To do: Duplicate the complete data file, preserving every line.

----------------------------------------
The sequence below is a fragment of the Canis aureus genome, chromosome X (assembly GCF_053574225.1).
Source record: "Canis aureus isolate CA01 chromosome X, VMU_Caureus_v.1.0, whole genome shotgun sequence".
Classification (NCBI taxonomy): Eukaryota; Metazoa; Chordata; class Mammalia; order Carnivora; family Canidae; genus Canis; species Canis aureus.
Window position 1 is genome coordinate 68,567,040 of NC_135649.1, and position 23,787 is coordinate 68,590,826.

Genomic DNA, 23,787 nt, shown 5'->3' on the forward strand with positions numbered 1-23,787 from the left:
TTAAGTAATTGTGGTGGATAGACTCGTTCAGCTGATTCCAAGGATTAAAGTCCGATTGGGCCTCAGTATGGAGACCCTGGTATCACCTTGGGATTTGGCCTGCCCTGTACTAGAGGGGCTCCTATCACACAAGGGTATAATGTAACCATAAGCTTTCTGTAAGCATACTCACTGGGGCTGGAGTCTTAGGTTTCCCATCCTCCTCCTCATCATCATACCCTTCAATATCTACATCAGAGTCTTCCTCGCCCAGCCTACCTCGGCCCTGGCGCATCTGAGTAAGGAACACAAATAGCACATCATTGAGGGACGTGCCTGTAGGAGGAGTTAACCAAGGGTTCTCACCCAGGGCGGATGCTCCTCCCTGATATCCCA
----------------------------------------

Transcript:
The sequence below is a fragment of the Canis aureus genome, chromosome X (assembly GCF_053574225.1).
Source record: "Canis aureus isolate CA01 chromosome X, VMU_Caureus_v.1.0, whole genome shotgun sequence".
Classification (NCBI taxonomy): Eukaryota; Metazoa; Chordata; class Mammalia; order Carnivora; family Canidae; genus Canis; species Canis aureus.
Window position 1 is genome coordinate 68,567,040 of NC_135649.1, and position 23,787 is coordinate 68,590,826.

Genomic DNA, 23,787 nt, shown 5'->3' on the forward strand with positions numbered 1-23,787 from the left:
TTAAGTAATTGTGGTGGATAGACTCGTTCAGCTGATTCCAAGGATTAAAGTCCGATTGGGCCTCAGTATGGAGACCCTGGTATCACCTTGGGATTTGGCCTGCCCTGTACTAGAGGGGCTCCTATCACACAAGGGTATAATGTAACCATAAGCTTTCTGTAAGCATACTCACTGGGGCTGGAGTCTTAGGTTTCCCATCCTCCTCCTCATCATCATACCCTTCAATATCTACATCAGAGTCTTCCTCGCCCAGCCTACCTCGGCCCTGGCGCATCTGAGTAAGGAACACAAATAGCACATCATTGAGGGACGTGCCTGTAGGAGGAGTTAACCAAGGGTTCTCACCCAGGGCGGATGCTCCTCCCTGATATCCCA